Natural language processing (NLP) has entered a transformational period with the introduction of Large Language Models (LLMs), like the GPT series, setting new performance standards for various linguistic tasks. Autoregressive pretraining, which teaches models to forecast the most likely tokens in a sequence, is one of the main factors causing this amazing achievement. Because of this fundamental technique, the models can absorb a complex interaction between syntax and semantics, contributing to their exceptional ability to understand language like a person. Autoregressive pretraining has substantially contributed to computer vision in addition to NLP.

In computer vision, autoregressive pretraining was initially successful, but subsequent developments have shown a sharp paradigm change in favor of BERT-style pretraining. This shift is noteworthy, especially in light of the first results from iGPT, which showed that autoregressive and BERT-style pretraining performed similarly across various tasks. However, because of its greater effectiveness in visual representation learning, subsequent research has come to prefer BERT-style pretraining. For instance, MAE shows that a scalable approach to visual representation learning may be as simple as predicting the values of randomly masked pixels. 

In this work, the Johns Hopkins University and UC Santa Cruz research team reexamined iGPT and questioned whether autoregressive pretraining can produce highly proficient vision learners, particularly when applied widely. Two important changes are incorporated into their process. First, the research team “tokenizes” photos into semantic tokens using BEiT, considering images are naturally noisy and redundant. This modification shifts the focus of the autoregressive prediction from pixels to semantic tokens, allowing for a more sophisticated comprehension of the interactions between various picture areas. Secondly, the research team adds a discriminative decoder to the generative decoder, which autoregressively predicts the subsequent semantic token.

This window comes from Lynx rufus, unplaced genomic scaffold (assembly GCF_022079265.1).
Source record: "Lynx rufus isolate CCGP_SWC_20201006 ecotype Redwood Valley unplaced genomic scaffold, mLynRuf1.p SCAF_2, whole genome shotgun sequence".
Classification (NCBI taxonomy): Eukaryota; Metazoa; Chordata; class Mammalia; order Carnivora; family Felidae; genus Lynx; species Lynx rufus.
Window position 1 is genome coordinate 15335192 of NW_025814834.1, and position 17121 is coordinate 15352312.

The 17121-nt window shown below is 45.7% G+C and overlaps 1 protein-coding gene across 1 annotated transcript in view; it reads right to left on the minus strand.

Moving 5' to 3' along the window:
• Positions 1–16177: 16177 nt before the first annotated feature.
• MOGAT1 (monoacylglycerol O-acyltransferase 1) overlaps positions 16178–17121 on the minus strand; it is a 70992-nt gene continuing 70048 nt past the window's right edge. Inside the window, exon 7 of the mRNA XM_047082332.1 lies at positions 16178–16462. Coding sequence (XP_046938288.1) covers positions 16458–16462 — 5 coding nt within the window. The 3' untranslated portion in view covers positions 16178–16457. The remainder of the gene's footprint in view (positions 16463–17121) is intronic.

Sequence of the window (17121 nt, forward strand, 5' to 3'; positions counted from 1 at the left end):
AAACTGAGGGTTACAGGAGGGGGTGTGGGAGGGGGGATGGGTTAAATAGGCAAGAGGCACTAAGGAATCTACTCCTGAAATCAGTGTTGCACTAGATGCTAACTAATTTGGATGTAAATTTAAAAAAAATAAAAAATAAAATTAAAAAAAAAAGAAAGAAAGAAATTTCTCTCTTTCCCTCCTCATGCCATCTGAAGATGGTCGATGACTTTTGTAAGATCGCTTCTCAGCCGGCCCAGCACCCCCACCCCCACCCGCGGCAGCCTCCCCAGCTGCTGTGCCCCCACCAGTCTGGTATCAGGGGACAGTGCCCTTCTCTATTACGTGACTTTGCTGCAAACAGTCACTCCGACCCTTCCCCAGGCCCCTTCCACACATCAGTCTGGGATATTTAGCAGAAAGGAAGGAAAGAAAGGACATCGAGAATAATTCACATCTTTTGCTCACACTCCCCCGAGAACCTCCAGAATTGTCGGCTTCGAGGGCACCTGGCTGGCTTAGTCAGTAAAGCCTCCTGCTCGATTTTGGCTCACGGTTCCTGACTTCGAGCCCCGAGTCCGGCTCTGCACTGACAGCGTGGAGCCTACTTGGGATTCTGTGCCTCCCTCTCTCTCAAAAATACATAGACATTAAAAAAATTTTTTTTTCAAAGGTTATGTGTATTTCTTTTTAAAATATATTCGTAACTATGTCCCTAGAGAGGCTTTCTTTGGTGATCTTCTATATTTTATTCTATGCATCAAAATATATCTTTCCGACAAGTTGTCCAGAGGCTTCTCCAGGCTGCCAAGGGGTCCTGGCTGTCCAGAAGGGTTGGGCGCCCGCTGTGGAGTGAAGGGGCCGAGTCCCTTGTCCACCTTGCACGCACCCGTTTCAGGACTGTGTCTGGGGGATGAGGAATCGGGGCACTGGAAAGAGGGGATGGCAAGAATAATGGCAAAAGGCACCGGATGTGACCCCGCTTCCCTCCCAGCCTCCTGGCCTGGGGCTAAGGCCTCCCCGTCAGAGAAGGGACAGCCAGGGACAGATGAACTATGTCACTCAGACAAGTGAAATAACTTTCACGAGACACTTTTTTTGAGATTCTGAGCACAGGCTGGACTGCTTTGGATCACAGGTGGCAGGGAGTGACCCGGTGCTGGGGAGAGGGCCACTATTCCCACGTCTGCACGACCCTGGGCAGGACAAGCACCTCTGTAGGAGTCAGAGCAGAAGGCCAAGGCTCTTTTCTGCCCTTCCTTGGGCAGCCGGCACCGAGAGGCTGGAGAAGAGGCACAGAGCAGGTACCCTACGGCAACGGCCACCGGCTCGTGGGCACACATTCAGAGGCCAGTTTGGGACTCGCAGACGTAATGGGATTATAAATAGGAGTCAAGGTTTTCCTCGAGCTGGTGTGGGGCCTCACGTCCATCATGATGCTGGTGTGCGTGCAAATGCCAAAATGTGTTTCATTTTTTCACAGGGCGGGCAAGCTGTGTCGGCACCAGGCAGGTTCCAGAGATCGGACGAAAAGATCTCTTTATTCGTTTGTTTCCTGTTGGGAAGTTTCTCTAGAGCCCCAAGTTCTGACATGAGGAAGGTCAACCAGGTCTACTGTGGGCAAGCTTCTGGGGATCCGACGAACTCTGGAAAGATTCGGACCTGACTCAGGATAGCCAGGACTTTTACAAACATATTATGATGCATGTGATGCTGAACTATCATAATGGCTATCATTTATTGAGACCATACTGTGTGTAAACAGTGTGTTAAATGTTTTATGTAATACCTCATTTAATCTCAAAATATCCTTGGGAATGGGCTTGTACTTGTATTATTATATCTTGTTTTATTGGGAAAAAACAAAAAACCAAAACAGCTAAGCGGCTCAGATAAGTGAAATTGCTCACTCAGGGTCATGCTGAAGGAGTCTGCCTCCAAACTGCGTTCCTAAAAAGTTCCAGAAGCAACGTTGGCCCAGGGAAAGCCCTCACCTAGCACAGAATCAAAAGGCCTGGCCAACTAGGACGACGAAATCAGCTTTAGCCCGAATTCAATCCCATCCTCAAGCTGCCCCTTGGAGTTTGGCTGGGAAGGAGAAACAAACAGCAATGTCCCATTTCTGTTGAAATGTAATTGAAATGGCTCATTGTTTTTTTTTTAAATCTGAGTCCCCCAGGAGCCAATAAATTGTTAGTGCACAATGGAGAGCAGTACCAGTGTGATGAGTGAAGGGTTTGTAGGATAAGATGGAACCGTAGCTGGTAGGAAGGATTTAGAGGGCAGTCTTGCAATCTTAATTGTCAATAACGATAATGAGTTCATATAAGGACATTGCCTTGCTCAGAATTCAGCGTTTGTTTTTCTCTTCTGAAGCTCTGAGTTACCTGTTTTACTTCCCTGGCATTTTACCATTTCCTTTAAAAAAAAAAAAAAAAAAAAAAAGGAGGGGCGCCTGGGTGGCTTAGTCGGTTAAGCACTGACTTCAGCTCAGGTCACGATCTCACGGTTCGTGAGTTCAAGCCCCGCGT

Predicting the semantic tokens of the seen pixels is the responsibility of this extra component. Furthermore, it’s interesting that models trained discriminatively, like CLIP, provide semantic visual tokens best suited for this pretraining pathway. The research team refers to this improved method as D-iGPT. The efficiency of their suggested D-iGPT is confirmed by extensive tests conducted on various datasets and tasks. Using ImageNet-1K as the only relevant dataset, their base-size model outperforms the prior state-of-the-art by 0.6%, achieving an 86.2% top-1 classification accuracy. 

Additionally, their large-scale model achieves an 89.5% top-1 classification accuracy with 36 million publically available datasets. D-iGPT achieves performance comparable to earlier state-of-the-art training on public datasets, although with far less training data and lower model size. Using the same pretraining and fine-tuning dataset, the research team also analyzed D-iGPT on semantic segmentation, finding that it performs better than its MAE equivalents.

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Aneesh Tickoo is a consulting intern at MarktechPost. He is currently pursuing his undergraduate degree in Data Science and Artificial Intelligence from the Indian Institute of Technology(IIT), Bhilai. He spends most of his time working on projects aimed at harnessing the power of machine learning. His research interest is image processing and is passionate about building solutions around it. He loves to connect with people and collaborate on interesting projects.

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